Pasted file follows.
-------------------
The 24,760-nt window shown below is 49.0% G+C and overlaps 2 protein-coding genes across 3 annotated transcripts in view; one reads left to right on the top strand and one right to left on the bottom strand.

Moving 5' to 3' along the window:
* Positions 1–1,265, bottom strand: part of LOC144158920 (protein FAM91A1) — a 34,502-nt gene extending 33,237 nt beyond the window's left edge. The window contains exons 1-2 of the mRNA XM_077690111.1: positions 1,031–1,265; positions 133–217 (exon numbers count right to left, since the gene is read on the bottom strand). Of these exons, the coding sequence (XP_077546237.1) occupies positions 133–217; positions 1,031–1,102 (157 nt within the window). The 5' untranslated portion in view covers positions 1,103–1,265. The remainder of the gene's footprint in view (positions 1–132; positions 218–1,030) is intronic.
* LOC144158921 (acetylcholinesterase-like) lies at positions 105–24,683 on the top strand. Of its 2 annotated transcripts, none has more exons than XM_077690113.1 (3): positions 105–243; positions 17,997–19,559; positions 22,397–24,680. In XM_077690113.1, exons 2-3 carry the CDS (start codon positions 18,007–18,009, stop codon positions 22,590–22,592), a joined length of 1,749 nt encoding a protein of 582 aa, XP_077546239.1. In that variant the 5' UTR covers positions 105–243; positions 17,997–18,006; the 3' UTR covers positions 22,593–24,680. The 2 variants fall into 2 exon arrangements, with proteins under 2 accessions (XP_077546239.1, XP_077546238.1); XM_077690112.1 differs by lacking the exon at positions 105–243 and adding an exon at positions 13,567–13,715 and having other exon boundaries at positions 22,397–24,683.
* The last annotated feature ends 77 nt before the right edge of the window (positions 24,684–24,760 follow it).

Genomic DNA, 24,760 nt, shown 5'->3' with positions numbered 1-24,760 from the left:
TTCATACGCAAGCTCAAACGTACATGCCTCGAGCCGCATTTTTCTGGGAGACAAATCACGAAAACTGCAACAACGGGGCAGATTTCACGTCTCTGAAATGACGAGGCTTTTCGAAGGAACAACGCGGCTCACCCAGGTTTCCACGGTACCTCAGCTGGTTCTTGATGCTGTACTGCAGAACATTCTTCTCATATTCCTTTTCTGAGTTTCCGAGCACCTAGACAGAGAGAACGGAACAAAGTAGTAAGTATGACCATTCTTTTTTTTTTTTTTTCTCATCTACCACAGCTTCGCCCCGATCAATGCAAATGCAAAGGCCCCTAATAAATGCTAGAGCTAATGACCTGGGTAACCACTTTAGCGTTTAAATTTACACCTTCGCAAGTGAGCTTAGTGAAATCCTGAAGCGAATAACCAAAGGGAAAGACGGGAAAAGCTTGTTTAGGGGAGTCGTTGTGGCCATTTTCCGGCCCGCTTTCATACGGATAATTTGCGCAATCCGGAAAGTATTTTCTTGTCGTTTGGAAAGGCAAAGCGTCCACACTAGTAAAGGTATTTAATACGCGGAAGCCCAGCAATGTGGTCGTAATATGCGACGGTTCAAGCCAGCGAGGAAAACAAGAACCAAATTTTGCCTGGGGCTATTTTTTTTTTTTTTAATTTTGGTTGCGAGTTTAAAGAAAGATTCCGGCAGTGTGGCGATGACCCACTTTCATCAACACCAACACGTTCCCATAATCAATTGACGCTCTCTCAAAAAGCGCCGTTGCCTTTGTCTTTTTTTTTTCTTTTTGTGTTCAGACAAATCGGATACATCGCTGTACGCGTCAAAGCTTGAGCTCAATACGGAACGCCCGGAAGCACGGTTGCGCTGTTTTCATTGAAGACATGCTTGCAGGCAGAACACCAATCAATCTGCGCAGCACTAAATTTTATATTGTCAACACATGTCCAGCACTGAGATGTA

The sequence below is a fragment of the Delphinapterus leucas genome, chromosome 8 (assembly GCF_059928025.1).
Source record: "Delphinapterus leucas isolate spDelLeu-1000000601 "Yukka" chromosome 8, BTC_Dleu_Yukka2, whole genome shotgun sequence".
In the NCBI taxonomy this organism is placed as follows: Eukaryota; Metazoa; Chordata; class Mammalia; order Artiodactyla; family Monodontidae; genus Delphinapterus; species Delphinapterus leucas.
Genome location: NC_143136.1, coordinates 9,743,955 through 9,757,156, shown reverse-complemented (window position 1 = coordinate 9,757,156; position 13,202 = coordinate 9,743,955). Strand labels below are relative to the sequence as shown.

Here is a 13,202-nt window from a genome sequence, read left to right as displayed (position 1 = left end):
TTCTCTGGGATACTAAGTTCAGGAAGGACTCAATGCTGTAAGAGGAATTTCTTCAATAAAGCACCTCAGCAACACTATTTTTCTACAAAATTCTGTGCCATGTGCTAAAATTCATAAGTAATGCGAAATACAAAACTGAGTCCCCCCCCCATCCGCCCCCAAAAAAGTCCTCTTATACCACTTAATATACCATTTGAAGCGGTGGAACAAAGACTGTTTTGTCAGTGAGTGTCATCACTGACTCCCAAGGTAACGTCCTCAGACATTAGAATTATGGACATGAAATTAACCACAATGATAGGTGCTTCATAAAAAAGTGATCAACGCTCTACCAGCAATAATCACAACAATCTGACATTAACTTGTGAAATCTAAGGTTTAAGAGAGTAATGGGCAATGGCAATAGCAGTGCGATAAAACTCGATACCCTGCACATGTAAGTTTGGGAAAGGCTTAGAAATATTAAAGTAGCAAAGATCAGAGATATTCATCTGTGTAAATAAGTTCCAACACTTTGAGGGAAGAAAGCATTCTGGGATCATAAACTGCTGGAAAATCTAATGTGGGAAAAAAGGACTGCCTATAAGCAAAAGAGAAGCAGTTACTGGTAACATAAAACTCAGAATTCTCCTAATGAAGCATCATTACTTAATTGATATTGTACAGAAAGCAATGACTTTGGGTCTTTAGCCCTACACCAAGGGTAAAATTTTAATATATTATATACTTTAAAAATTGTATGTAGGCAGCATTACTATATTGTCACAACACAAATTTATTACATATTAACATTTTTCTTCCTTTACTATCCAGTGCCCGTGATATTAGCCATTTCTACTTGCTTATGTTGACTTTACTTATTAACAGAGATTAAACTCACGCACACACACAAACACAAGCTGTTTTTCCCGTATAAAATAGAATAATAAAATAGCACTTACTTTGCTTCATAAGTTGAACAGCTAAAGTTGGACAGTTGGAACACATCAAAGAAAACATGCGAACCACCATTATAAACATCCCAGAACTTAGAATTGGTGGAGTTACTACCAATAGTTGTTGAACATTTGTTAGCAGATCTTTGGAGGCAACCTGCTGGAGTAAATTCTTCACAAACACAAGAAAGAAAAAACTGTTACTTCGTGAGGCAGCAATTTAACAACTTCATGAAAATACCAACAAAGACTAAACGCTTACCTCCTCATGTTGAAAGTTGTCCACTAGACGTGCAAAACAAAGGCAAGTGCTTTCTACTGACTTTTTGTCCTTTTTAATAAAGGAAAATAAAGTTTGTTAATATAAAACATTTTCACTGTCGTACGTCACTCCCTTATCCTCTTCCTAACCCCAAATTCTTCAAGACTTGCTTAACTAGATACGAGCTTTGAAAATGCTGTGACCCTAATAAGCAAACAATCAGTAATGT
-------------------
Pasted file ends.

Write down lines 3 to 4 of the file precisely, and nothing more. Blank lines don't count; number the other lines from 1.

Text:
* Positions 1–1,265, bottom strand: part of LOC144158920 (protein FAM91A1) — a 34,502-nt gene extending 33,237 nt beyond the window's left edge. The window contains exons 1-2 of the mRNA XM_077690111.1: positions 1,031–1,265; positions 133–217 (exon numbers count right to left, since the gene is read on the bottom strand). Of these exons, the coding sequence (XP_077546237.1) occupies positions 133–217; positions 1,031–1,102 (157 nt within the window). The 5' untranslated portion in view covers positions 1,103–1,265. The remainder of the gene's footprint in view (positions 1–132; positions 218–1,030) is intronic.
* LOC144158921 (acetylcholinesterase-like) lies at positions 105–24,683 on the top strand. Of its 2 annotated transcripts, none has more exons than XM_077690113.1 (3): positions 105–243; positions 17,997–19,559; positions 22,397–24,680. In XM_077690113.1, exons 2-3 carry the CDS (start codon positions 18,007–18,009, stop codon positions 22,590–22,592), a joined length of 1,749 nt encoding a protein of 582 aa, XP_077546239.1. In that variant the 5' UTR covers positions 105–243; positions 17,997–18,006; the 3' UTR covers positions 22,593–24,680. The 2 variants fall into 2 exon arrangements, with proteins under 2 accessions (XP_077546239.1, XP_077546238.1); XM_077690112.1 differs by lacking the exon at positions 105–243 and adding an exon at positions 13,567–13,715 and having other exon boundaries at positions 22,397–24,683.